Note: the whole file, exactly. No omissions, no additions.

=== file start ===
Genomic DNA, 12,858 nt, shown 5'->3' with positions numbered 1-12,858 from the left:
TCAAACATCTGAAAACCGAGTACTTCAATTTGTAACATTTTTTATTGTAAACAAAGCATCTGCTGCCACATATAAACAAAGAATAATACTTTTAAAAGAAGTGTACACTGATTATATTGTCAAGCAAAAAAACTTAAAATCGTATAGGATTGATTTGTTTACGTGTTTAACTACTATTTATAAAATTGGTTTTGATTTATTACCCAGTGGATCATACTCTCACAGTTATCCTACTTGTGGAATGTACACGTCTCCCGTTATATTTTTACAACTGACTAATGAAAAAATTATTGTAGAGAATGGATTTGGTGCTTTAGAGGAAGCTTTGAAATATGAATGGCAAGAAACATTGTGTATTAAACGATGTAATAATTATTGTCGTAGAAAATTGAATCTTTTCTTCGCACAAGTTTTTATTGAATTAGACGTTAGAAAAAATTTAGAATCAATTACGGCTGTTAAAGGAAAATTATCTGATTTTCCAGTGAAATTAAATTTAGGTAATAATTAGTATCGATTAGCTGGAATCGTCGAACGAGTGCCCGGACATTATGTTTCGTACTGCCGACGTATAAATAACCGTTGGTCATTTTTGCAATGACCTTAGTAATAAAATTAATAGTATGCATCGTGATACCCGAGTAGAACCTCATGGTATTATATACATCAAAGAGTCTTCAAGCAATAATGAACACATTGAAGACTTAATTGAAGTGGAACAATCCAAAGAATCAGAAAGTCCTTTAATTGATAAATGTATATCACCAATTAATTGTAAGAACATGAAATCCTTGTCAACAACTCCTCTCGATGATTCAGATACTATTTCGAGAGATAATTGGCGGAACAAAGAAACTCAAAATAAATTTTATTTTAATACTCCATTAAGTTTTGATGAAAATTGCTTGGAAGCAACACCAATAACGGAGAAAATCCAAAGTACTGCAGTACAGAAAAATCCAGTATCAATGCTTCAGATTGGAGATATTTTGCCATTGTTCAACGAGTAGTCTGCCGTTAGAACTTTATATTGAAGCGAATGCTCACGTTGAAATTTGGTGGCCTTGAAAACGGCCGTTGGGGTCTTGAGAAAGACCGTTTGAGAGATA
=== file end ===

Genomic DNA, 12,858 nt, shown 5'->3' with positions numbered 1-12,858 from the left:
TCAAACATCTGAAAACCGAGTACTTCAATTTGTAACATTTTTTATTGTAAACAAAGCATCTGCTGCCACATATAAACAAAGAATAATACTTTTAAAAGAAGTGTACACTGATTATATTGTCAAGCAAAAAAACTTAAAATCGTATAGGATTGATTTGTTTACGTGTTTAACTACTATTTATAAAATTGGTTTTGATTTATTACCCAGTGGATCATACTCTCACAGTTATCCTACTTGTGGAATGTACACGTCTCCCGTTATATTTTTACAACTGACTAATGAAAAAATTATTGTAGAGAATGGATTTGGTGCTTTAGAGGAAGCTTTGAAATATGAATGGCAAGAAACATTGTGTATTAAACGATGTAATAATTATTGTCGTAGAAAATTGAATCTTTTCTTCGCACAAGTTTTTATTGAATTAGACGTTAGAAAAAATTTAGAATCAATTACGGCTGTTAAAGGAAAATTATCTGATTTTCCAGTGAAATTAAATTTAGGTAATAATTAGTATCGATTAGCTGGAATCGTCGAACGAGTGCCCGGACATTATGTTTCGTACTGCCGACGTATAAATAACCGTTGGTCATTTTTGCAATGACCTTAGTAATAAAATTAATAGTATGCATCGTGATACCCGAGTAGAACCTCATGGTATTATATACATCAAAGAGTCTTCAAGCAATAATGAACACATTGAAGACTTAATTGAAGTGGAACAATCCAAAGAATCAGAAAGTCCTTTAATTGATAAATGTATATCACCAATTAATTGTAAGAACATGAAATCCTTGTCAACAACTCCTCTCGATGATTCAGATACTATTTCGAGAGATAATTGGCGGAACAAAGAAACTCAAAATAAATTTTATTTTAATACTCCATTAAGTTTTGATGAAAATTGCTTGGAAGCAACACCAATAACGGAGAAAATCCAAAGTACTGCAGTACAGAAAAATCCAGTATCAATGCTTCAGATTGGAGATATTTTGCCATTGTTCAACGAGTAGTCTGCCGTTAGAACTTTATATTGAAGCGAATGCTCACGTTGAAATTTGGTGGCCTTGAAAACGGCCGTTGGGGTCTTGAGAAAGACCGTTTGAGAGATA